When you compare this to a regular W-2 employee, this is quite a bit more. The main difference between a W-2 employee and self employed individual, however, is that the freelancer needs to pay that extra 7.65% toward the self employment tax that the W-2 employee gets paid for them.

What is the self employment tax deduction?

While it is true that freelancers pay more, on average, than a W-2 employee in taxes each year, there are quite a few tax breaks that freelancers can take advantage of, if they’re in the know.

Perhaps the most important tax deduction for freelancers, at least when it comes to the self employment tax, is the aptly named “Self employment tax deduction.”

What is this mysterious deduction, you might ask? Basically, it’s a way to deduct the amount of extra money you’ve had to pay in self employment taxes (when compared to a W-2 employee) from your overall income.

Basically, you can deduct half of what you paid in self employment tax for the year from your total adjusted gross income on your Form 1040. This means that if you made $100,000 this year from all of your income sources and paid $5,000 in self employment tax, you can adjust your total income to be $97,500 thanks to your new $2,500 deduction.

Since this is a deduction and not a credit, this tax break doesn’t directly decrease the amount you owe. Rather, it reduces your taxable income that’s used to figure the overall amount of federal income tax you need to pay.

Think of it as a small break for paying more than other folks, not a complete reparation for the extra money out of your wallet just for being entrepreneurial.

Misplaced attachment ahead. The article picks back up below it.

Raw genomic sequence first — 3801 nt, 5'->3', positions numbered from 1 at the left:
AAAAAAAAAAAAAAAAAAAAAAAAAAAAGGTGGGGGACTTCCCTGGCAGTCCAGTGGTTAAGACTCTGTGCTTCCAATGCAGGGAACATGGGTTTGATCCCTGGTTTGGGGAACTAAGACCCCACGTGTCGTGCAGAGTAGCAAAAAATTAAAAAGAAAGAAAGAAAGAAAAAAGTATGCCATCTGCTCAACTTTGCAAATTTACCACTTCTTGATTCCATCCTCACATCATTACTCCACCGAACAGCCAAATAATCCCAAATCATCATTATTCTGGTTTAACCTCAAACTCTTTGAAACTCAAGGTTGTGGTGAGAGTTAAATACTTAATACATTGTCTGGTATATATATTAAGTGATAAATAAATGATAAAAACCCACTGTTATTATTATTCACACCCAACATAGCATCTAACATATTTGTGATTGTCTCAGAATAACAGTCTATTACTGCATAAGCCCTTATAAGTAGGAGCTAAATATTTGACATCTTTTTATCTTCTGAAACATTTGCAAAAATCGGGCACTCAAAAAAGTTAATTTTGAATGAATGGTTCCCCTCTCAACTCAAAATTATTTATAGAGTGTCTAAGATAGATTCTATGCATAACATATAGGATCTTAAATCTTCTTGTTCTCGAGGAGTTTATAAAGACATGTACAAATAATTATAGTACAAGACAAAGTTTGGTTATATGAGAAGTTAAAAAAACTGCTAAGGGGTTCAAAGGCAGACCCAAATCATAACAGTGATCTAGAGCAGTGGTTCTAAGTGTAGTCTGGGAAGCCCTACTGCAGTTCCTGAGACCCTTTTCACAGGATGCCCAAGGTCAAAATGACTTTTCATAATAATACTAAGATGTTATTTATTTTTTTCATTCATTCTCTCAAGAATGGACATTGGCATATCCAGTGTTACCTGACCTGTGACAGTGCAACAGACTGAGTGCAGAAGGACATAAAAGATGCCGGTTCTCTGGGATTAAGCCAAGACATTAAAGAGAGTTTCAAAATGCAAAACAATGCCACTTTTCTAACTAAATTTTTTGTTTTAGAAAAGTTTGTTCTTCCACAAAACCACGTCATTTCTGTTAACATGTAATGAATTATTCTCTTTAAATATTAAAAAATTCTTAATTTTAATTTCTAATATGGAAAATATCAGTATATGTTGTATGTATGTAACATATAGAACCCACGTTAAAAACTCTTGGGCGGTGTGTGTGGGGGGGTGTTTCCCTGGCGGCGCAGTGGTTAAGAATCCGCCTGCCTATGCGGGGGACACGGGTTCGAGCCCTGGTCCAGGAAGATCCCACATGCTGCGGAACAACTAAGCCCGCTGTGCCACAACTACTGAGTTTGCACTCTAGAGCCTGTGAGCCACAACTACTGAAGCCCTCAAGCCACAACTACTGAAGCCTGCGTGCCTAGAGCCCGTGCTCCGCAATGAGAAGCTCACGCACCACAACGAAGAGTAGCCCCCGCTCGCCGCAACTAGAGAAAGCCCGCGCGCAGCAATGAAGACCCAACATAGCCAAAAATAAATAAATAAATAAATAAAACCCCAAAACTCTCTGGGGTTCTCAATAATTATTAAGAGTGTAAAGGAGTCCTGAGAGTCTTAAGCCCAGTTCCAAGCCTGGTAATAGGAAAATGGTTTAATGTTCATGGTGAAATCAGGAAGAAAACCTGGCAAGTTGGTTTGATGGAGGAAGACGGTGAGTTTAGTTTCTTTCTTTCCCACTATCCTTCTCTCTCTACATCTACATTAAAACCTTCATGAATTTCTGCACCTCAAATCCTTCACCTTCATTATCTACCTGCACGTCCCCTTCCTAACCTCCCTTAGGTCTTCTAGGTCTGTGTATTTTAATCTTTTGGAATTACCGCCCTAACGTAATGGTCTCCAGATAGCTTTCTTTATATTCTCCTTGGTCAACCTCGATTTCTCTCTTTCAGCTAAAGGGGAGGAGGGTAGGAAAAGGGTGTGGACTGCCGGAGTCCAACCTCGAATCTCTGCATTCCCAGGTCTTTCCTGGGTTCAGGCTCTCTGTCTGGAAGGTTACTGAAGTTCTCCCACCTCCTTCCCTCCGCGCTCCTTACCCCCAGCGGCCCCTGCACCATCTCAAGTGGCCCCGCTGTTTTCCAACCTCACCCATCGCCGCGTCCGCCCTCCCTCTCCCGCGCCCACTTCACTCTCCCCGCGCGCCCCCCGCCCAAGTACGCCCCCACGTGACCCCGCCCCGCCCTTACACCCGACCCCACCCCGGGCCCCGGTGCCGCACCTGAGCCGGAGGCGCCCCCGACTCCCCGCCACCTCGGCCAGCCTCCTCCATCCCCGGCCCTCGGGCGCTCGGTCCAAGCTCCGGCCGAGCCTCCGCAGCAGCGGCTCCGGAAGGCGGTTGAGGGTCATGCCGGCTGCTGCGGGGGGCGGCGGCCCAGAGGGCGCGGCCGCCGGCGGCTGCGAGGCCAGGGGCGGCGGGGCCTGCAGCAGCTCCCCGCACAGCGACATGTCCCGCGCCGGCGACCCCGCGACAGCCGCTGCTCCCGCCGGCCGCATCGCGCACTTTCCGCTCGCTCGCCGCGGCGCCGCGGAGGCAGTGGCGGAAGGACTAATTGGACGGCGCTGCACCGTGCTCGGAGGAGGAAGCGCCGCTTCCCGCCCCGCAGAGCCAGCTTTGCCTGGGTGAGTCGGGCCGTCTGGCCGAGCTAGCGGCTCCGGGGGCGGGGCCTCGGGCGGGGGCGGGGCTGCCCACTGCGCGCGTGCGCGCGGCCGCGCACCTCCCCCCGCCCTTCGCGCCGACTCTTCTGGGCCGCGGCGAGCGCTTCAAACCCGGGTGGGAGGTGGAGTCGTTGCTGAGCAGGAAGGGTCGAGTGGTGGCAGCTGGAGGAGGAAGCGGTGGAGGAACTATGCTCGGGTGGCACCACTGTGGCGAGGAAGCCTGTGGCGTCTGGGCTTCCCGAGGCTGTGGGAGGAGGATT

How do I pay the self-employment tax?

Unfortunately, many people begin their self employment career totally unaware of the self employment tax. As you can imagine, this comes as quite a shock to many new freelancers come tax time.

In fact, If you don’t pay your taxes during the year and you owe more than $1000 come tax time, you actually might get another fee slapped on top of the amount you owe. Ouch.

The solution? Don’t let this be you. Pay your self employment tax throughout the year as a part of your quarterly estimated taxes (more on this in another article).

How do you pay your self employment taxes? It’s actually quite easy, though there are a number of different ways to do it.

By far, the easiest way to pay your self employment and quarterly estimated taxes is through the government’s Electronic Federal Tax Payment System (EFTPS). This is a completely free service provided by the US Department of Treasury and it’s pretty simple to use.

To pay your taxes through the EFTPS, you’ll need to make an account. While making the account itself doesn’t take much time, you’ll need to receive a PIN in the mail, which takes a while. So, plan ahead and do this well ahead of the tax deadline for your quarterly schedule.

You can even connect your EFTPS account to your Quickbooks Self Employed account for any easy way to pay your estimated taxes. Since Quickbooks Self Employed estimates your tax payments for you, this is a super convenient, streamlined system for paying the feds on-time each quarter.

Another method for paying your self employment tax is to use the IRS Direct Pay system. Direct Pay allows you to pay your estimated taxes straight from your bank account.

Alternatively, you can use the IRS2Go Mobile App to pay your estimated taxes, check your tax refund status, or find free tax preparation assistance. This app works well on both Apple and Android devices, so it’s pretty handy. You will need to verify your identity before using it, though, so have your last two tax returns handy to get started.